I keep hearing how one-sixth of our economy is devoted to health care and can’t help wondering how much the hospitals are to blame.
A year or so ago I found myself in the hospital because we erroneously thought that I had suffered a heart attack. I was kept there for a few days and underwent a chest X-ray, a CAT scan, and a stress test on a treadmill with some radioactive material injected into my veins.
I was eventually transferred to another hospital where a cardiologist performed a heart catheterization and determined that there was nothing wrong with my heart.
A week or so later I received a bill from the first hospital. When I went to settle up, I learned that my insurance company had paid $1,200 and I was expected to pay $250. The total bill was around $20,000.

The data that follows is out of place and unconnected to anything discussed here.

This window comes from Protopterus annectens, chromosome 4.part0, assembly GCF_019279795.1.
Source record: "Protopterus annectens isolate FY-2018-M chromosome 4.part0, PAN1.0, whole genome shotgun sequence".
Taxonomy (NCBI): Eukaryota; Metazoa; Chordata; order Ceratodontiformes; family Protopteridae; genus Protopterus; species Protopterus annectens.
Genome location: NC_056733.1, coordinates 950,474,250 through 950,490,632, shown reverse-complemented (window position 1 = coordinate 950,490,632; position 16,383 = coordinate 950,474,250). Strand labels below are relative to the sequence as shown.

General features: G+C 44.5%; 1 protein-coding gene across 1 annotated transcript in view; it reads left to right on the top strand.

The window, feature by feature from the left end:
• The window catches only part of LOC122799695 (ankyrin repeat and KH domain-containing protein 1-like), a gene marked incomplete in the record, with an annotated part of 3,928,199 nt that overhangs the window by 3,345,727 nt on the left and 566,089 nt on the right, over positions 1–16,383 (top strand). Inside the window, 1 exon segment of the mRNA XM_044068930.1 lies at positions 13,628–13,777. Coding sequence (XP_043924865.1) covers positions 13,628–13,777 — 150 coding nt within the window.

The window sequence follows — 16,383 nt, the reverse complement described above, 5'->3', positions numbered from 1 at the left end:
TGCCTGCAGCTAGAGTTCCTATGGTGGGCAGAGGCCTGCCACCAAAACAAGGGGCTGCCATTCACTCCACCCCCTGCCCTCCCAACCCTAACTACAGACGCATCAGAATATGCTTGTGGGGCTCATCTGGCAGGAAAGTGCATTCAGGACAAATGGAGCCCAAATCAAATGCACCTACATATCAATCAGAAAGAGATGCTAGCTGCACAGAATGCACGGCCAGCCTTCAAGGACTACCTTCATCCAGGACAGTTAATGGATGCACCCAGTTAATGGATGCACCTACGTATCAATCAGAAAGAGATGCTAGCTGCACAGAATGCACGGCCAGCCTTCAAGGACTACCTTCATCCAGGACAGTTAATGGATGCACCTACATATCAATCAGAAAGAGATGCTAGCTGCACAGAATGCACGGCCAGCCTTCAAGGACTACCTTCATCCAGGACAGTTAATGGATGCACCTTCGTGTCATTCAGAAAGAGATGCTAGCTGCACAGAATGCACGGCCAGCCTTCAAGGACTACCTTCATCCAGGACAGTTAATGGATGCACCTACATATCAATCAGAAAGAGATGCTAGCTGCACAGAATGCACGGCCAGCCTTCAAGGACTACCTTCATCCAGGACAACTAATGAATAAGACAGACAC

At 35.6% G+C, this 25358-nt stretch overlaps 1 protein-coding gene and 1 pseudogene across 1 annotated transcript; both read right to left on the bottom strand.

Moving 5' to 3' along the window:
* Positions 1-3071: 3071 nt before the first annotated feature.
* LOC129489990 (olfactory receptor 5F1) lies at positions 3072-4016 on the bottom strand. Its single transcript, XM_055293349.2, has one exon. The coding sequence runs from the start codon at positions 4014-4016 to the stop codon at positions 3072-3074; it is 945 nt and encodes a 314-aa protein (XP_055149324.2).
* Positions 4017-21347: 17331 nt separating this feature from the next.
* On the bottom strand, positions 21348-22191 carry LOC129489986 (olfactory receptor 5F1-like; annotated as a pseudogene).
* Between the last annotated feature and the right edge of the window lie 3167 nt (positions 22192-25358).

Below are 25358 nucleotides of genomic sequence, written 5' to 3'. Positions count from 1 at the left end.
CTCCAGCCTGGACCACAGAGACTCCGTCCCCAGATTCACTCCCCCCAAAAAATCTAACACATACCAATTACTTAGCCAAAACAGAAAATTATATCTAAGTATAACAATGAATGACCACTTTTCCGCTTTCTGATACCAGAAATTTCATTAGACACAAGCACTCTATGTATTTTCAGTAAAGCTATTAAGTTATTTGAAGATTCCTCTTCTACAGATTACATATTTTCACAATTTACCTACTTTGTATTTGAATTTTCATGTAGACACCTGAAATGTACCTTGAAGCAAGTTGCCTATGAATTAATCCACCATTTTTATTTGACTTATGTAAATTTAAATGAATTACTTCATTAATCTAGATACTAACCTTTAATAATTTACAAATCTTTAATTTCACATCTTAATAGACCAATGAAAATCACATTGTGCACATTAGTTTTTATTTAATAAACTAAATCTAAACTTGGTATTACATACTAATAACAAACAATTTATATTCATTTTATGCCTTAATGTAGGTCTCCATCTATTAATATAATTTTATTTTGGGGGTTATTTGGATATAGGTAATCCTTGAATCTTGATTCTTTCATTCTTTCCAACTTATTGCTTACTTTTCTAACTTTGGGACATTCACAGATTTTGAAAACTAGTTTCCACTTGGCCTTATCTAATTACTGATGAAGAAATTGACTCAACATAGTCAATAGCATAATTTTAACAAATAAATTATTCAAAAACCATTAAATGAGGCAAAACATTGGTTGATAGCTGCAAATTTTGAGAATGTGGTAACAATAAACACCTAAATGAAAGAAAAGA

I asked about the difference (more than $18,000) and was told the hospital would write it off as a bad debt.
Now, multiply that amount times the number of people who pass through the many hospitals throughout the country.
If the hospital knew between me and my insurance the most they could hope for was less than fifteen hundred dollars, why inflate the bill? If the hospitals are routinely inflating their prices to create bogus bad debts simply to avoid paying taxes, I would think this practice is a large part of the health care costs problem.
I would think this would greatly upset politicians – those hospitals are taking away tax dollars that could be spent on ear marks!
On top of all this, consider those poor souls without insurance. They’re expected to pay the entire inflated amount. No why has no one mentioned anything about this?